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April 8, 2014

NIH Stem-Cell Programme Closes

(Nature) – Stem-cell researchers at the US National Institutes of Health (NIH) have been left frustrated and confused following the demise of the agency’s Center for Regenerative Medicine (CRM). The intramural programme’s director, stem-cell biologist Mahendra Rao, left the NIH, in Bethesda, Maryland, on 28 March, and the centre’s website was taken down on 4 April. Although no official announcement had been made at the time Nature went to press, NIH officials say that they are rethinking how they will conduct in-house stem-cell research.

Obsession with Health and Safety Is Killing Science, Claims James Lovelock

(The Telegraph) – The ‘religious’ obsession with health and safety is putting off a generation of children from science because they are banned from taking part in experiments, one of Britain’s leading scientists has claimed. James Lovelock, 94, who first detected CFCs in the atmosphere and proposed the Gaia hypotheses, which suggests the Earth is a self-regulating system, claims education has become a ‘tick box’ exercise which is doing nothing to inspire youngsters.

April 7, 2014

Video: Is Peer Review Broken?

(Biome)  To coincide with this year’s Experimental Biology conference, BioMed Central and BMC Biologyorganised a panel discussion to explore the increasing frustration with the peer-review process from the scientific community.

‘Hackathons’ Aim to Solve Health Care’s Ills

(The Wall Street Journal) – Hackathons, the high-octane, all-night problem-solving sessions popularized by the software-coding community, are making their way into the more traditional world of health care. At Massachusetts Institute of Technology, a recent event called Hacking Medicine’s Grand Hackfest attracted more than 450 people to work for one weekend on possible solutions to problems involving diabetes, rare diseases, global health and information technology used at hospitals.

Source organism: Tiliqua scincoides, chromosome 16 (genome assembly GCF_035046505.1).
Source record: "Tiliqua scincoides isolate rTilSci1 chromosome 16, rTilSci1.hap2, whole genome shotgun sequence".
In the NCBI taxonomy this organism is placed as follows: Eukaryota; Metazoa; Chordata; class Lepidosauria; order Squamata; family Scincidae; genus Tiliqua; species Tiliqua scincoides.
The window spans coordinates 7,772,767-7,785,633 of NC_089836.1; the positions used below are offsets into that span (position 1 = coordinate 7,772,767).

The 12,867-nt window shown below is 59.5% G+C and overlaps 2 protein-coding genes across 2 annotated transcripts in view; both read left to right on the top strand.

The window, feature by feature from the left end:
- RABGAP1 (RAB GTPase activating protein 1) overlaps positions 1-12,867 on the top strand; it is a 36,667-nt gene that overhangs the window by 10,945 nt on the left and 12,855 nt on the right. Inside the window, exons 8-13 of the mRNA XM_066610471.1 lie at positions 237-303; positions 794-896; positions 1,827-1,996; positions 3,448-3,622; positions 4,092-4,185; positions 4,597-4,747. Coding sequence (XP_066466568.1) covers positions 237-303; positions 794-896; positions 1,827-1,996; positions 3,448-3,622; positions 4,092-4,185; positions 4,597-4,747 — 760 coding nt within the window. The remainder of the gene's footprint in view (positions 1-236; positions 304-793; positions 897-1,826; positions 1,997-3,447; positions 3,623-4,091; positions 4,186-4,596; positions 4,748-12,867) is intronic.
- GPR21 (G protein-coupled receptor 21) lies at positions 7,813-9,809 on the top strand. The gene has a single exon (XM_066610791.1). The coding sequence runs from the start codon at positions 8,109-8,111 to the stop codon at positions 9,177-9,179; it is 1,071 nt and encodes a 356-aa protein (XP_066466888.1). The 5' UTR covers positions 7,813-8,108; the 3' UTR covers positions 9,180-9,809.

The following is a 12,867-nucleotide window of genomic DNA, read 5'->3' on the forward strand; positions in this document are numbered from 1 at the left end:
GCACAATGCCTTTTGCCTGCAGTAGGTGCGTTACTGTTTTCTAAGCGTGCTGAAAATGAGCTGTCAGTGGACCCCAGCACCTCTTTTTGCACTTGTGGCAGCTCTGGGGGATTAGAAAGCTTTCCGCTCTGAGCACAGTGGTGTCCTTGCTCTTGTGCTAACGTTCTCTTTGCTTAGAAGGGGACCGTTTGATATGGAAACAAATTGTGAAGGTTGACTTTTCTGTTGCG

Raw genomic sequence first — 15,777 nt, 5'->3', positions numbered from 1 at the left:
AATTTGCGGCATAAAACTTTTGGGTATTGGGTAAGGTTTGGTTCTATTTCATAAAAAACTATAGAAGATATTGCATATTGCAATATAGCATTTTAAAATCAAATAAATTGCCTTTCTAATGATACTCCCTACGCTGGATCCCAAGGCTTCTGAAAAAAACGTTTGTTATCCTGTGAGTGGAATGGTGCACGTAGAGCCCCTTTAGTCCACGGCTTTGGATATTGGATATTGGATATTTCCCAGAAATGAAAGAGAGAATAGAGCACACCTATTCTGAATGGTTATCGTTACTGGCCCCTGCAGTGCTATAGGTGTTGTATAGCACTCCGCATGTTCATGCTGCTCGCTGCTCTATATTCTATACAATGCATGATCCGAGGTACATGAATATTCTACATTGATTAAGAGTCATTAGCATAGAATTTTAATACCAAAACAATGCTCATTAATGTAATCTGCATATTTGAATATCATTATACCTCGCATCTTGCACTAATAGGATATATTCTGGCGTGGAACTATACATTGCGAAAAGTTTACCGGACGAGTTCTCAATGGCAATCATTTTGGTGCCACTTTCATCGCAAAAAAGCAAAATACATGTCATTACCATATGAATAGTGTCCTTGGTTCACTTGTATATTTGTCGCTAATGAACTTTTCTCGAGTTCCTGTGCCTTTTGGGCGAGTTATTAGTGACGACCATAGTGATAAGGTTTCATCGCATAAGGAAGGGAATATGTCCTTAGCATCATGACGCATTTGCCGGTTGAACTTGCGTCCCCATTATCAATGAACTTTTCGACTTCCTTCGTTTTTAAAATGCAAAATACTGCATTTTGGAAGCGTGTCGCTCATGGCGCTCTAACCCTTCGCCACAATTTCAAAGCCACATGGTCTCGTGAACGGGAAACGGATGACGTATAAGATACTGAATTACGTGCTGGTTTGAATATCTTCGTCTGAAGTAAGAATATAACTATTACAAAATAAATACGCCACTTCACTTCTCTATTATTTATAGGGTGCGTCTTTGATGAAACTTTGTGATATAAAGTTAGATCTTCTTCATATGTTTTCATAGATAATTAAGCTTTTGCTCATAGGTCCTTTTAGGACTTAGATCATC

April 4, 2014

Scientist Quit Effort to Live Blog STAP Cell Regulation

(Science) – A scientist who has been trying to reproduce STAP cells–a new type of stem cells–and regularly blogging about his progress has given up.  “I don’t think STAP cells exist and it will be a waste of manpower and research funding to carry on with this experiment any further,” Kenneth Ka-Ho Lee, an embryologist and stem cell researcher at the Chinese University of Hong Kong, wrote on his ResearchGate page yesterday. Though he is giving up, he hopes others will continue to investigate whether the new approach – which has dogged by controversy and claims of research misconduct — can really lead to stem cells.

European Parliament Approves Bill to Increase Clinical Trial Transparency

(Science) – Researchers who do clinical trials in the European Union will have to make the results public under a bill approved by the European Parliament yesterday. In a sweeping vote held here yesterday, 594 members of the Parliament voted in favor of the plan, while only 17 voted against and 13 abstained. The vote, which confirms an informal deal reached in December between Parliament and the European Union’s 28 member states, is a victory for activist groups who want trials data out in the open.

New Study Casts Doubt on Heart Regeneration in Mammals

(Science Codex) – The mammalian heart has generally been considered to lack the ability to repair itself after injury, but a 2011 study in newborn mice challenged this view, providing evidence for complete regeneration after resection of 10% of the apex, the lowest part of the heart. In a study published by Cell Press in Stem Cell Reports on April 3, 2014, researchers attempted to replicate these recent findings but failed to uncover any evidence of complete heart regeneration in newborn mice that underwent apex resection.

April 3, 2014

New Hope for Embattled STAP Cell Researchers?